By Richard Alleyne, Science Correspondent of the UK’s Telegraph Online

It has long been thought that a lack of sleep led to a reduction in testosterone but now scientists believe it could be the other way around.

When men reach the age of 30, their testosterone levels drop by one to two per cent every year. By the age of 40, men’s quality of sleep also begins to diminish.

Researchers in Canada have discovered a possible link between decreased testosterone levels and reduced deep sleep.

Zoran Sekerovic, a graduate student from the University of Montreal’s Department of Psychology, has discovered a link between testosterone levels in men over 50 and their quality of sleep, specifically less deep sleep.

He said: “Deep sleep is when the recuperation of body and mind is optimal.”

In young men, “deep sleep” represents 10 to 20 per cent of total sleep. By age 50, it decreases to five to seven per cent. For men over 60, it can disappear altogether.

The University of Montreal researcher said that men in their twenties do not have such a correlation because their neuronal circuits are intact.

Mr Sekerovic said: “With age, there is neuronal loss and the synchronisation of cerebral activity isn’t as good, which is why there is a loss of deep sleep.

“Because deep sleep requires great synchronisation, low levels of testosterone intensify the lack of synchronisation and can explain 20 per cent of men’s inability to experience deep sleep.”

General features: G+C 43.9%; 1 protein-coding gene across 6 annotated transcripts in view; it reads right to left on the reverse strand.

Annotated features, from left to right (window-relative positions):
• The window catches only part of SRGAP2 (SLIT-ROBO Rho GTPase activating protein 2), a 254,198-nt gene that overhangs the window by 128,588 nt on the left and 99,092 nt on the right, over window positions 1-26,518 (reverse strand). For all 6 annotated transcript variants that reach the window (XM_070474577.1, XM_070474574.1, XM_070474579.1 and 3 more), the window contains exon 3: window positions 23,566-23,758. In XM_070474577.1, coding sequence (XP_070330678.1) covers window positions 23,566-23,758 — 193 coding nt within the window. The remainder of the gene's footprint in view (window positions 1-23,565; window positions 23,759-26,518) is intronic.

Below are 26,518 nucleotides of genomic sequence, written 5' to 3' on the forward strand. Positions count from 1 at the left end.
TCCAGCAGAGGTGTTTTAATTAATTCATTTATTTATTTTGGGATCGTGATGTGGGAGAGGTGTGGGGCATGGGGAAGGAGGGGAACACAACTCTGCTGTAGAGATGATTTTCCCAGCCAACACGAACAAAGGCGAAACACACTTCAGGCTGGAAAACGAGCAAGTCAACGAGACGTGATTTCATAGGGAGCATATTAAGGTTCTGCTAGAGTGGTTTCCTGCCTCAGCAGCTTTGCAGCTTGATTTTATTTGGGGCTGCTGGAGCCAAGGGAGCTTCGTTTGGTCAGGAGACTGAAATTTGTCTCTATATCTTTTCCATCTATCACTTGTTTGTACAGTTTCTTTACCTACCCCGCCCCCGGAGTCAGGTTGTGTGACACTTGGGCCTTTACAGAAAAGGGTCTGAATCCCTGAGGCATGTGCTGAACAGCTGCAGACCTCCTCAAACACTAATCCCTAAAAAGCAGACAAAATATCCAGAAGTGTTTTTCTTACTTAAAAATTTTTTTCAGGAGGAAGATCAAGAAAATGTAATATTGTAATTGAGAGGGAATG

He suggested dwindling testosterone levels are what impact sleep, not vice versa, as other studies have suggested.

He said previous investigations measured daily fluctuations in testosterone levels, which are higher in the morning.

If he is right, his findings could reignite the hormone therapy debate.

Mr Sekerovic said: “The loss of deep sleep is a serious problem that could be treated with testosterone. That would be tremendous progress

“But hormone therapy can have secondary effects. Therefore, it will be essential to better understand the mechanisms leading to the loss of deep sleep.”

The study was conducted under the supervision of Julie Carrier, a professor of psychology at the University of Montreal and director of the Chronobiology Laboratory at the Hôpital du Sacré-Coeur de Montreal.


Black, Brown, and Beige

Duke Ellington’s music and race in America.

By Claudia Roth Pierpont in The New Yorker.

The basement club was cramped, and the bandstand was so small that, by the drummer’s measure, it could hardly hold a fight. The clientele included mobsters, musicians, and star performers from the nearby Broadway shows, slipping in among the crowd from the time the band appeared, at about ten o’clock, straight on “until.” The banjoist who provided the schedule could elaborate no further about how long the night went on: “Until you quit. Until period.” After 3 A.M., you couldn’t get a seat. In the fall of 1926, the craze for Negro music was already sending savvy white New Yorkers up to Harlem, but the Kentucky Club, on West Forty-ninth Street, had the hottest band in town. Trumpets, trombone, saxes, clarinet, tuba, banjo, and drums—nine or so players, huddled on the stand beneath the pipes that ran along the ceiling, plus the handsome young piano player who led the group while dancers surged around him on the floor. But the band did more than keep the temperature high and the dancers moving; its arrangements were so startling that even a familiar number like “St. Louis Blues” sounded new. Variety capped a gushing review of the “colored combo” by noting that the club’s patrons—transfixed “jazz boys” and civilians alike—spent a remarkable amount of time just sitting around and listening.